Participatory budgeting, a new trend in many parts of the world, empowers citizens to directly decide the investment of public resources in the works and services provided by a municipal administration. In recent years, Porto Alegre’s budgeting model had been increasingly viewed as outdated and politicized. As a result, the IBM and Citi executives were tasked with helping the city overcome these obstacles by broadening citizen engagement and identifying new ways to involve citizens in the overall planning and monitoring of the city.

Facing cultural differences, high expectations, and a short amount of time, the eight executives met with local groups and stakeholders to develop a roadmap with practical, immediate solutions to help the local government listen, respond and proactively engage with its citizens. Using the latest in digital technology, the team designed a citizen open data portal to provide city residents with a simple and integrated way of accessing relevant information about the city’s projects as well as recommended technologies in community polling and social media monitoring software. You can read more about the IBM team’s work in Brazil.

Accelerating Recovery in Post-Tsunami Japan

In April, a team of six IBM employees spent three weeks in Date City, Fukushima addressing food security issues that had arisen after the Fukushima nuclear meltdown in 2011. The City of Date was severely impacted in the regional economic crisis caused by the earthquake, tsunami, and subsequent radiation threat and related evacuations. Local farmers, fishermen, and producers are finding it difficult to sell their goods at market, due to public distrust of the government agencies that have deemed the local food safe to consume. The IBM Smarter Cities Challenge team worked closely with the local city government, community groups, farmers’ associations, and other produce grower collectives to craft a public awareness campaign aimed at informing consumers about the safety of food products that come from Date City.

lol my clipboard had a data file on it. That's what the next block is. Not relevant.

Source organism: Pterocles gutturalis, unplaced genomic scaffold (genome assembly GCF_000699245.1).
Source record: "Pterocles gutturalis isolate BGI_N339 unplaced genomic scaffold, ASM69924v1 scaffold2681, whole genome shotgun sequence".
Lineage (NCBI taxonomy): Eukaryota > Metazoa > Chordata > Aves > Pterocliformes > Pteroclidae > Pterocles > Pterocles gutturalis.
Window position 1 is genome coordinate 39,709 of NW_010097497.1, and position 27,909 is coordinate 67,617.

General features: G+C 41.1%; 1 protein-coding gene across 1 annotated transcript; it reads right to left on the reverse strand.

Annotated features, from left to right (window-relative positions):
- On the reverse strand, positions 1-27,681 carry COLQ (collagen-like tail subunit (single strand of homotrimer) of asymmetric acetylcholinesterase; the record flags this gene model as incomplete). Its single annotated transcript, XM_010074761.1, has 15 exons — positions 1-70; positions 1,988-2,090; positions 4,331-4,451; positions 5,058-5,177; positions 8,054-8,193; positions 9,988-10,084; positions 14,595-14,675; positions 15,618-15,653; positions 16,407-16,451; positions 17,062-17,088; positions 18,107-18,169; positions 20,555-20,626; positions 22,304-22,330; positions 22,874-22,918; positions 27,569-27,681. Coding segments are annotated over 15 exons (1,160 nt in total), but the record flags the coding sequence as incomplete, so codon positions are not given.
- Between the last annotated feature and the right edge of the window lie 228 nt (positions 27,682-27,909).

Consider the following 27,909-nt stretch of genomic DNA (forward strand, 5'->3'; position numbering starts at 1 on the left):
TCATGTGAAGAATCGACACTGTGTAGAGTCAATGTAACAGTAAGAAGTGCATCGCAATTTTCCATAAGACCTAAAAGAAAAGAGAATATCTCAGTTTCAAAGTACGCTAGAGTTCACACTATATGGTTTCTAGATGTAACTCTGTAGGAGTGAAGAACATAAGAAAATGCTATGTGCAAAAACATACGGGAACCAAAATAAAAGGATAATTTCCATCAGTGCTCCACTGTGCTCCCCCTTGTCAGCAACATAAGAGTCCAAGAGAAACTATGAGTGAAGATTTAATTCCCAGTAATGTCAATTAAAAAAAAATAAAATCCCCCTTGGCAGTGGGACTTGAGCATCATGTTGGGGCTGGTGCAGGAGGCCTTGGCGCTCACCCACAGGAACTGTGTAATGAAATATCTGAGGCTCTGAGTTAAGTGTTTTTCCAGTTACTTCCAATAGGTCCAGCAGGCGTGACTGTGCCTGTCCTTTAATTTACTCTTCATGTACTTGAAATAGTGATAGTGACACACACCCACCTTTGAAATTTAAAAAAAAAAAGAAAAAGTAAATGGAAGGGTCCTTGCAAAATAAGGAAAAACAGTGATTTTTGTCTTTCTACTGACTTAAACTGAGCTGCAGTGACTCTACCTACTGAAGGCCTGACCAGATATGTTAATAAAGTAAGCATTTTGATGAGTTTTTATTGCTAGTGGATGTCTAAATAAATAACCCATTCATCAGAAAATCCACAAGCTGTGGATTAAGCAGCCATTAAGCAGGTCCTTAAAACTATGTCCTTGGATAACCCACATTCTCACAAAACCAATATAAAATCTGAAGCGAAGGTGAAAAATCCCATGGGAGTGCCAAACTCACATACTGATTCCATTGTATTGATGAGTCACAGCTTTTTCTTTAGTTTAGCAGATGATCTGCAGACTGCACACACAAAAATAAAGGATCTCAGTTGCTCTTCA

Moving forward, Date City will require a comprehensive plan to educate the public about which foods are safe to eat and also clearly outline the process by which the food is certified as safe.  With IBM’s Smarter Cities food branding plan, the City of Date will be better positioned to assuage the public’s wariness of local crops, produce, and livestock, better positioning local farmers and producers to contribute to the area’s economic revival. You can read more about the IBM team’s work in Japan here.